4) Let It Go, Let It Go.  The Ida Crown Academy (grades 9-12) focused on recruitment this year. Their strategy included reaching middle school students to get them excited about attending high school there, rather than always communicating directly with the parents of prospective students.  In order to reach middle school students, they tapped their high schoolers to make the case that ICJA is a wonderful place to go to school.  Hearing directly from the students was more authentic and trustworthy, and more relevant.  They decided to hand over their Instagram account to current high school students (with supervision) who were encouraged to post photos as a real window into life as an ICJA student.  They posted about field trips, special school activities, and day-to-day life at the school. The students enjoyed it (after all, most high school students are spending more time on Instagram than Facebook these day so it’s a platform they’re comfortable with and like to use).  As a result, they’ve seen a growing number of prospective students start following their Instagram account and liking their content.

5) Integrate!  Social media isn’t a layer on top of your communications and engagement, it’s a tool that should be integrated into everything you do.  The Frisch School decided to coordinate a sports breakfast fundraiser with their social fundraising campaign. Knowing the visual power on social media, they brought the Cougar back as a symbol of our various sports teams.   They photographed students, teachers, and faculty with the Cougar at various events or just around the school holding up signs saying things like “We Support the Cougar” or “The Hockey Team Supports the Cougar”. The meme became popular amongst the students that the student-produced newsletter decided to create graphics and write articles about Supporting the Cougar, and the Student Video Production Club created a video with a Rocky theme (the special guest at the live Sports Breakfast was the Modern Orthodox boxer Dmitriy Salita).   The campaign created valuable energy on the ground and for the live event, as well as produced priceless content and garnered great engagement and financial support online.

These are just a few of the valuable lessons learned in the JDS Academy this year. You can explore the lessons and activities of all of the schools through their blog posts tagged #JDSacademy.  You’re also invited to drop into the ongoing conversation in our JDS Academy Facebook Group.  Got lessons to add, or examples of how you’ve put these 5 into practice?  Let us know in the comments.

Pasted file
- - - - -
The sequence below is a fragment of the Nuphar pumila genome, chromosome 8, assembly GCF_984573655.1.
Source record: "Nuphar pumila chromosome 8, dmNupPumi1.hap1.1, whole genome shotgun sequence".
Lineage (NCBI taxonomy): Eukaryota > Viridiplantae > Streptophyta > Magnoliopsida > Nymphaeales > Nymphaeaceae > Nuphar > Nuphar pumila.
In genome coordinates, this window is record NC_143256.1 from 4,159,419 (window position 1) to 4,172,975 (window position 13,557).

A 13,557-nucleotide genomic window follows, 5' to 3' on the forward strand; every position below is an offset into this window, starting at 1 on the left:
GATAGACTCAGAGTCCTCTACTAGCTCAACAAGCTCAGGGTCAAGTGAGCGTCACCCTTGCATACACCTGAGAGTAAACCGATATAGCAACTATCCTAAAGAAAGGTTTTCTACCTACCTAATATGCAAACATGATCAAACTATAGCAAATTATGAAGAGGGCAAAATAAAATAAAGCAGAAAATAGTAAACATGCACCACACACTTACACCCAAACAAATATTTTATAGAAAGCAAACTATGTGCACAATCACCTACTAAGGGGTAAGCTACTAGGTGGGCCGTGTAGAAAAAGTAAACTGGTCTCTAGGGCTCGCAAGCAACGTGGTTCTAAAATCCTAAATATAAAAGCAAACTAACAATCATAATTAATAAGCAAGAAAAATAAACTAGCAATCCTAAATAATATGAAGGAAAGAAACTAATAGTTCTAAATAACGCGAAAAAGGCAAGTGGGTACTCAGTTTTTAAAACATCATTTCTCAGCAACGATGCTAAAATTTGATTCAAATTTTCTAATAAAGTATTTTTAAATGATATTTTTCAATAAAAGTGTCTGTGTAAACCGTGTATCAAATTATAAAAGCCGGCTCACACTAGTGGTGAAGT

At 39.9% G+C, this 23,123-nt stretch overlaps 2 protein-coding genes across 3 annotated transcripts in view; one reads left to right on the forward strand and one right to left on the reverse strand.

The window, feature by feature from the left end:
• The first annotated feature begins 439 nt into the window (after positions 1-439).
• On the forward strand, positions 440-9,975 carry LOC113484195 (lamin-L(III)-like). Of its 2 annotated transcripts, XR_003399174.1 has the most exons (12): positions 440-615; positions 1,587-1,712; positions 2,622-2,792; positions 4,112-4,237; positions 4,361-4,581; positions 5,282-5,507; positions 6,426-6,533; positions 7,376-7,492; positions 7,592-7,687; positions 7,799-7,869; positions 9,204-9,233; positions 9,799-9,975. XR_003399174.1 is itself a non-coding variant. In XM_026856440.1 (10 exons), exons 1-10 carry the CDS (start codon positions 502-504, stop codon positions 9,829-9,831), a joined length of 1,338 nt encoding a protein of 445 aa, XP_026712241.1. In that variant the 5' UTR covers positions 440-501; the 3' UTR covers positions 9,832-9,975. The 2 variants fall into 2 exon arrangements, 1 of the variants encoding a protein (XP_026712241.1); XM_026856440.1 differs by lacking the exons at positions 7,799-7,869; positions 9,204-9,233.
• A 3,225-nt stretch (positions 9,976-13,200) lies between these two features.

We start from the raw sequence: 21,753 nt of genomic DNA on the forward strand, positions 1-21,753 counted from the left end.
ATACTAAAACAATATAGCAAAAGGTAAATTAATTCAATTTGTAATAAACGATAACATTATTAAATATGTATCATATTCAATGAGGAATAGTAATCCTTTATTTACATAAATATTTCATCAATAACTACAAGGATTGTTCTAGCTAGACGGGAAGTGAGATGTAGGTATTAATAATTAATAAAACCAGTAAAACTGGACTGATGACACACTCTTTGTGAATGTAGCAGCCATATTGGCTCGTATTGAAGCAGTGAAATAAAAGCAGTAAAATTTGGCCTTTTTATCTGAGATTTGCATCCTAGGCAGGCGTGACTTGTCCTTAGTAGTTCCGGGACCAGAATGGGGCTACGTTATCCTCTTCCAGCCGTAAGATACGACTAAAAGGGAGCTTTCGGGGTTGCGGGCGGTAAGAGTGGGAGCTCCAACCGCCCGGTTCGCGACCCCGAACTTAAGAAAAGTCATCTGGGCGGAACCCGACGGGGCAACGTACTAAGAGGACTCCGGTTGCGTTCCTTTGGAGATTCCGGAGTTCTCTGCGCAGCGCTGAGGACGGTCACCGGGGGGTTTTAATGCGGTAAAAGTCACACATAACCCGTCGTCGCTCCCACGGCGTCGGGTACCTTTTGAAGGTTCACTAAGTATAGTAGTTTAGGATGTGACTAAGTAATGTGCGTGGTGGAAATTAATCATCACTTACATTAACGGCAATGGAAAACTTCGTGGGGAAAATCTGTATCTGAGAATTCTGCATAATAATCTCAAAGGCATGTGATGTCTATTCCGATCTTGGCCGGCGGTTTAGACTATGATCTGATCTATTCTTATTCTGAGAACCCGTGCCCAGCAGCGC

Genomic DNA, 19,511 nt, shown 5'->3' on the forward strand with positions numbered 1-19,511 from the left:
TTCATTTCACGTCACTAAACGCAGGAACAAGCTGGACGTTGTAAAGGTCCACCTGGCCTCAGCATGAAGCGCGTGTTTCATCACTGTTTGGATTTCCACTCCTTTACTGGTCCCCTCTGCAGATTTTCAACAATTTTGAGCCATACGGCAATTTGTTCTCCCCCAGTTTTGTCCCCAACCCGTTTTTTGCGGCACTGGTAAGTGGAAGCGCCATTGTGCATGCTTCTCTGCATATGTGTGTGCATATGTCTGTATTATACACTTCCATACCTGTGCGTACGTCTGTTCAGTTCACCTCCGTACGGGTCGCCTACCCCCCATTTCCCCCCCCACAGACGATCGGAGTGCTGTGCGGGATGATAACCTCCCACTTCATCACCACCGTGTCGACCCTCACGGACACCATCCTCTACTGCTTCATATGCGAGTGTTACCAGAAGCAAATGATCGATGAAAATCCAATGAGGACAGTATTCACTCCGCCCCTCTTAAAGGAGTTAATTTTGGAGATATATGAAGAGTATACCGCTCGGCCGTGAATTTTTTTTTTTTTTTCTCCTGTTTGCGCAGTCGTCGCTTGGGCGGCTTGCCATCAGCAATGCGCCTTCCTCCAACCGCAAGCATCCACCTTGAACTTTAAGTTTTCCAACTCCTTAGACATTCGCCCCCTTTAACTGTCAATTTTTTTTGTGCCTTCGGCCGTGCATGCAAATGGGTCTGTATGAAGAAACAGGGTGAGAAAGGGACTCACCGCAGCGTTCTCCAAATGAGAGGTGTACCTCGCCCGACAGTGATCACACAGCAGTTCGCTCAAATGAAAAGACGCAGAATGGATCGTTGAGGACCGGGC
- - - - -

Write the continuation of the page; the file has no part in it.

Amplify Your Message

We recognized that despite a healthy number of likes on our Facebook page for a school of our size, the engagement with our page was not where we wanted it to be. We also recognized that we couldn’t make the progress we wanted with just more staff effort – especially considering there are only 3 of us who are hands-on with the school’s social media.

So, we decided to hold training sessions with targeted groups of our volunteers to recruit them as social media amplifiers. We trained volunteers in our leadership program, on our advancement committee, and our PTO leadership. We customized the WIIFM (what’s in it for me) portion of each training to help our lay leaders understand how social media can help them achieve their goals for the school.

Through the course of our trainings, we learned that most of our volunteers and colleagues have a much more limited understanding of social media than we thought. They thought that when you like a page, you automatically see everything that the page posts; after explaining the algorithm and other Facebook and Twitter basics, our Epstein community understands why their participation is key.

We received such great feedback on these trainings that we have been asked to present to the Board of Trustees at their upcoming meeting. But the best part is that there’s been a culture shift toward embracing social media here at Epstein – among administrative staff and our lay leadership.

  1. Our colleagues are partnering with us to ensure their committees will be trained for the 2014-2015 school year.
  2. Our colleagues are excited to use Facebook and comment on posts; they are confident about telling members of their committees what to do on social media channels.
  3. Our parents are tagging themselves and others in photos; they are commenting on and sharing our posts.